If you really get into using the bar and you learn how to do bend with it, then you won’t have to do the bends like the old blues men did. I don’t want to use that, so I am trying to find a middle with setting the tension on the twang bar system where it’s not so loose that I can’t bend notes. In the process, while looking for that magic spot, I kind of hurt myself by bending notes all night even though I am fighting it all night long.
Long scale guitars like Fenders are harder to play. You have to work a little harder to play a Fender because it’s got a half inch longer neck than say a Paul Reed Smith and it’s like an inch and a quarter longer than a Gibson SG or Les Paul. What that does is it makes the string tension tighter and in some ways I think it’s a little more articulate because of that.
For me, it speaks a little more crispy than say a Gibson because of the longer scale length, but the price you pay is when you push a D to an E you have to bend the string farther than you would on a Gibson because the Gibson has a shorter neck and the frets are closer together too, which makes it easier to bend notes on.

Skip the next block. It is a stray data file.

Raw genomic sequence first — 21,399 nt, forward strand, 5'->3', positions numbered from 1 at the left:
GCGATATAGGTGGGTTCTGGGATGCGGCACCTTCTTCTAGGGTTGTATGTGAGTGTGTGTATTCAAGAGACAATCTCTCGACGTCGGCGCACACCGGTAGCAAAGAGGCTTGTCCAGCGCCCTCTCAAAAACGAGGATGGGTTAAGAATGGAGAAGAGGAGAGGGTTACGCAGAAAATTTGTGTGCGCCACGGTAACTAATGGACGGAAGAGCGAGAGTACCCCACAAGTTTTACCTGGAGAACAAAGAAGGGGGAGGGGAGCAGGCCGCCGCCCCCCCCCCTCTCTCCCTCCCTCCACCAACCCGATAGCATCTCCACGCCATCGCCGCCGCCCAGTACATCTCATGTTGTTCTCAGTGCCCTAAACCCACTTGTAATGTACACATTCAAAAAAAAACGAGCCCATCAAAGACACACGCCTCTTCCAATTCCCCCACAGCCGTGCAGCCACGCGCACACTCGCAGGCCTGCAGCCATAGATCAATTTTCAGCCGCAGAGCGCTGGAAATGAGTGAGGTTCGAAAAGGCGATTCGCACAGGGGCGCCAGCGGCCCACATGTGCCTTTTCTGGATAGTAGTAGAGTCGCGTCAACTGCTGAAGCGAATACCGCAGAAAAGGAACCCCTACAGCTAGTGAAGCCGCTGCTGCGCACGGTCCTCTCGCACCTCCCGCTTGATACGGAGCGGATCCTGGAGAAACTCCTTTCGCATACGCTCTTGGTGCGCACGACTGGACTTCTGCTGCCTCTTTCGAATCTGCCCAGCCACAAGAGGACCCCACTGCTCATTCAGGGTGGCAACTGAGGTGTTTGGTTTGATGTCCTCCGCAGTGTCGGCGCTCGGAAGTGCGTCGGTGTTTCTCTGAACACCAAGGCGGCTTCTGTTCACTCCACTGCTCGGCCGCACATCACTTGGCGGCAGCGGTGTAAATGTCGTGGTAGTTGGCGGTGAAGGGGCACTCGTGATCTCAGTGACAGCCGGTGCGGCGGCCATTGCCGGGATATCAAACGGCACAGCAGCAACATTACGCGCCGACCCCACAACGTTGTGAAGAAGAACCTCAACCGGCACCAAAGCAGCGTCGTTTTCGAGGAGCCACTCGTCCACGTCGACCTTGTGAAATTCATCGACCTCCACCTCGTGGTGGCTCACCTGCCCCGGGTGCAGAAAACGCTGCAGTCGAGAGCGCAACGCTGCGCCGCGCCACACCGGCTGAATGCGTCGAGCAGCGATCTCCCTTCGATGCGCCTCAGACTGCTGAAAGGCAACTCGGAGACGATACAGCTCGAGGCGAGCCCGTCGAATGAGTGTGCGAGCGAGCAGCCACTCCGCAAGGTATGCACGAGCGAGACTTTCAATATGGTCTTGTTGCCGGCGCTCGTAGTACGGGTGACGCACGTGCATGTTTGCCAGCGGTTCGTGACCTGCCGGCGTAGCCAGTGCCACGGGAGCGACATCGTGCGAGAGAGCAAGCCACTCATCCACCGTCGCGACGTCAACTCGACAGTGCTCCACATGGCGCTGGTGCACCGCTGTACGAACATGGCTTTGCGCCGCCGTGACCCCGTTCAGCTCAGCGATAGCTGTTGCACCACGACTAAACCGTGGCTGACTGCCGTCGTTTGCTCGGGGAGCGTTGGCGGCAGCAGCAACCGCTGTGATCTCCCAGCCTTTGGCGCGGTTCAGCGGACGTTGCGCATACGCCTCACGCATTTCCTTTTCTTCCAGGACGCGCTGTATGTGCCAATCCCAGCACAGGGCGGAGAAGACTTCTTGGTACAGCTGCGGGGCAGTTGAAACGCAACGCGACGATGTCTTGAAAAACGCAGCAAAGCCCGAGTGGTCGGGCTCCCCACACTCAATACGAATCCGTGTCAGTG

There are other things that make the shorter length more difficult. Since the frets are close together I have a hard navigating when I am playing higher on the neck of shorter length guitar. With a Fender, the frets are farther apart. You have the same amount of frets, but a longer neck. So, frets are farther apart on a Fender than say a Gibson or a PRS. It’s taken me years to discover this, but the subtle differences in scale length make a huge deal and I didn’t realize it growing up what that was all about: things like neck radius, finger board radius, the size fret wire you use and the scale length all have a big impact on me as a player.
I’ve kind settled on flat necks that are at least 12 inches, a lot like a Gibson, and I have been experimenting with much flatter necks with a 16-inch radius and even a 20-inch radius on some of these Fender necks. I really like the really big fret wire. A 25 and a half-inch scale and it really helps. It’s made me a better musician I think because I can play it better.
Be sure to head out tomorrow night to Variety Playhouse to see Jimmy Herring live!